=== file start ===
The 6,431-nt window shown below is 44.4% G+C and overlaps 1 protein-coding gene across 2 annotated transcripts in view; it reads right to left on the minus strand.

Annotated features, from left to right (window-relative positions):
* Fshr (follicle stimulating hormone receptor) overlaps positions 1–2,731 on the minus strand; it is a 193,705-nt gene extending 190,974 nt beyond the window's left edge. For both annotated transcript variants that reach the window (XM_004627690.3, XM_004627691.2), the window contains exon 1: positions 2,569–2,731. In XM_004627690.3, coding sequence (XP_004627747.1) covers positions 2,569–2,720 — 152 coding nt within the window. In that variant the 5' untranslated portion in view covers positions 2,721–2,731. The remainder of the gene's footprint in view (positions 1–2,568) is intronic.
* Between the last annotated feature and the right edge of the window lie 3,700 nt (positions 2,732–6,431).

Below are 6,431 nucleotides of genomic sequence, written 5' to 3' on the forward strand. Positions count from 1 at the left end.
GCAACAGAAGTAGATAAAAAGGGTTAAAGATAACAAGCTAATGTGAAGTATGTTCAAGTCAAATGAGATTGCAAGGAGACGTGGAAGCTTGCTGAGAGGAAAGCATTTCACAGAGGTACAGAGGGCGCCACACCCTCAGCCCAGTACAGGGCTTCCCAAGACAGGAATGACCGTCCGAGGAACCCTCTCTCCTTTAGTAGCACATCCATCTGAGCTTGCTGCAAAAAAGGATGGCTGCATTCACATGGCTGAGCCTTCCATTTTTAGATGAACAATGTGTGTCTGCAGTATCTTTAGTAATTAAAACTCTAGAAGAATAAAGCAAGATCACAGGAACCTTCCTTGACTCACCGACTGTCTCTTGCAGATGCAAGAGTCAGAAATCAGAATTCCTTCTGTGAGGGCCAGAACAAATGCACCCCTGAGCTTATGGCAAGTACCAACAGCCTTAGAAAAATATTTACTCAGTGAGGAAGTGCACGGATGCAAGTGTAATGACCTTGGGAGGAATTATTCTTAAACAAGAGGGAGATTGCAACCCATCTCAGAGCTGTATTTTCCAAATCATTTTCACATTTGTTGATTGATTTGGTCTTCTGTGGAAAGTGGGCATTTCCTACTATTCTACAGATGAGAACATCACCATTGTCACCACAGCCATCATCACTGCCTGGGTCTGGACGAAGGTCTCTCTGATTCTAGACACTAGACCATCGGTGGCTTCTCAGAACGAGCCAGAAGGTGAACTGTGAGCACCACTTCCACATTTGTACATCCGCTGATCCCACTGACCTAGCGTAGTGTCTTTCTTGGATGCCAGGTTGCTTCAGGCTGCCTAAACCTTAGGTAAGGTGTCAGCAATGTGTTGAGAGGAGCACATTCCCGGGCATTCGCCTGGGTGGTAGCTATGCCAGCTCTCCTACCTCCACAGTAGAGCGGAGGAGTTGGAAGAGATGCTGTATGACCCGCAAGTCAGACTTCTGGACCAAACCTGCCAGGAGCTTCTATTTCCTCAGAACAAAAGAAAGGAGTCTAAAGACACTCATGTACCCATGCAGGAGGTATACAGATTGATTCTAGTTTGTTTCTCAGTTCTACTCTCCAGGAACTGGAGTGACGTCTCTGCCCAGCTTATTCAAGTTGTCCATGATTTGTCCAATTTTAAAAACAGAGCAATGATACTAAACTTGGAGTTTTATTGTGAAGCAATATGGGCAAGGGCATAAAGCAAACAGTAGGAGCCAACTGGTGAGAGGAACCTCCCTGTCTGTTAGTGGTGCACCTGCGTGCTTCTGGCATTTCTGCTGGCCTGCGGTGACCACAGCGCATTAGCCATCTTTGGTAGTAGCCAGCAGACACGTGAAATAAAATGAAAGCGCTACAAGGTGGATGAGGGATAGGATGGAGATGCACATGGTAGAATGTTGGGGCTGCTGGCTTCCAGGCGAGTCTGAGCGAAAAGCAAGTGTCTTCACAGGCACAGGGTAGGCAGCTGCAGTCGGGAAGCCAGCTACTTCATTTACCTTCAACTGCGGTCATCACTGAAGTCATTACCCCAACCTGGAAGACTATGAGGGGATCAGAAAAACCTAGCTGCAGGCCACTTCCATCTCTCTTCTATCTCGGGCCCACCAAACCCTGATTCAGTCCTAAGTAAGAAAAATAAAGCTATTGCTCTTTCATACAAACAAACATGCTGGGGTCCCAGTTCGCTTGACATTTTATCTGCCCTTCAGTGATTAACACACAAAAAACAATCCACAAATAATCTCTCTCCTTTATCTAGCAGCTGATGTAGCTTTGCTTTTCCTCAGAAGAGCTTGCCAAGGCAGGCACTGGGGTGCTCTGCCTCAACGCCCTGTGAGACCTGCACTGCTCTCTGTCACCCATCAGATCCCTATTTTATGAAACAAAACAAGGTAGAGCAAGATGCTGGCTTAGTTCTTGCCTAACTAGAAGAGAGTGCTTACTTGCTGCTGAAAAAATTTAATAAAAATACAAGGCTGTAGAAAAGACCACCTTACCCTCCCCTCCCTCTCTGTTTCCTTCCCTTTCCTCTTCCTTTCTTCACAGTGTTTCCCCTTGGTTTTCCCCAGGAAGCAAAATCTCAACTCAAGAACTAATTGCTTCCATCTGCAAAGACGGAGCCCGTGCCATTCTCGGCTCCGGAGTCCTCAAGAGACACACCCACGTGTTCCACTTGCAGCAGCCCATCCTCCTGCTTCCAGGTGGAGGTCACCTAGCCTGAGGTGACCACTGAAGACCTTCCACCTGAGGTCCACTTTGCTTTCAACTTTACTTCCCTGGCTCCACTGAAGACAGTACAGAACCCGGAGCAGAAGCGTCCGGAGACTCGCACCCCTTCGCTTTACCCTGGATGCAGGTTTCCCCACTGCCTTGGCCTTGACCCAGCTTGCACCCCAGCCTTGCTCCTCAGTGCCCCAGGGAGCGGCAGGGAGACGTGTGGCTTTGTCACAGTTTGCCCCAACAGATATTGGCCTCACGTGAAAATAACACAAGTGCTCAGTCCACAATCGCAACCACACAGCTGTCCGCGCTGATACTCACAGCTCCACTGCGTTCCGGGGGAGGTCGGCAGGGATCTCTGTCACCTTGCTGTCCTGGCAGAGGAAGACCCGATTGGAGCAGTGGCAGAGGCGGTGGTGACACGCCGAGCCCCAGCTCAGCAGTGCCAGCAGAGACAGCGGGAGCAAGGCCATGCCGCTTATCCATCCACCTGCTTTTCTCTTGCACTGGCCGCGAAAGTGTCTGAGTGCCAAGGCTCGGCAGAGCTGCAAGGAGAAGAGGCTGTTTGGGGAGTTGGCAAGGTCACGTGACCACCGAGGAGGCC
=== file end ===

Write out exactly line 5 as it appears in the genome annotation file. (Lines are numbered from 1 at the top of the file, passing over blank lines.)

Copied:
Below are 6,431 nucleotides of genomic sequence, written 5' to 3' on the forward strand. Positions count from 1 at the left end.